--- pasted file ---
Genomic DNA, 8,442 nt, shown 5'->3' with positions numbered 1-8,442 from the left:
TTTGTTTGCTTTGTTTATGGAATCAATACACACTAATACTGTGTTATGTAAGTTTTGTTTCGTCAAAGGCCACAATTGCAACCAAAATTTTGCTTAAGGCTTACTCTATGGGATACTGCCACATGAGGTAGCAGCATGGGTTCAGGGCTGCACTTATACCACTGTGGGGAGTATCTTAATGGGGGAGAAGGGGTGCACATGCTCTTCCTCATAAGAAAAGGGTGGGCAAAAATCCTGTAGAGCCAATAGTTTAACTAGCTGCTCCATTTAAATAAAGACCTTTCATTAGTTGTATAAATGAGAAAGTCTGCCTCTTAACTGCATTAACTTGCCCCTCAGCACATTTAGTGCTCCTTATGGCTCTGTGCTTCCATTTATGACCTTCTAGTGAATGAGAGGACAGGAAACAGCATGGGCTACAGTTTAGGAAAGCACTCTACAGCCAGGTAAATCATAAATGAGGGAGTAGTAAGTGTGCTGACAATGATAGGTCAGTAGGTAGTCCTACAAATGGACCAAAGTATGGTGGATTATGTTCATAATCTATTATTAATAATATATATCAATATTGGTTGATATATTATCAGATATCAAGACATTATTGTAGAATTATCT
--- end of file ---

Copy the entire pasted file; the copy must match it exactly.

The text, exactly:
Genomic DNA, 8,442 nt, shown 5'->3' with positions numbered 1-8,442 from the left:
TTTGTTTGCTTTGTTTATGGAATCAATACACACTAATACTGTGTTATGTAAGTTTTGTTTCGTCAAAGGCCACAATTGCAACCAAAATTTTGCTTAAGGCTTACTCTATGGGATACTGCCACATGAGGTAGCAGCATGGGTTCAGGGCTGCACTTATACCACTGTGGGGAGTATCTTAATGGGGGAGAAGGGGTGCACATGCTCTTCCTCATAAGAAAAGGGTGGGCAAAAATCCTGTAGAGCCAATAGTTTAACTAGCTGCTCCATTTAAATAAAGACCTTTCATTAGTTGTATAAATGAGAAAGTCTGCCTCTTAACTGCATTAACTTGCCCCTCAGCACATTTAGTGCTCCTTATGGCTCTGTGCTTCCATTTATGACCTTCTAGTGAATGAGAGGACAGGAAACAGCATGGGCTACAGTTTAGGAAAGCACTCTACAGCCAGGTAAATCATAAATGAGGGAGTAGTAAGTGTGCTGACAATGATAGGTCAGTAGGTAGTCCTACAAATGGACCAAAGTATGGTGGATTATGTTCATAATCTATTATTAATAATATATATCAATATTGGTTGATATATTATCAGATATCAAGACATTATTGTAGAATTATCT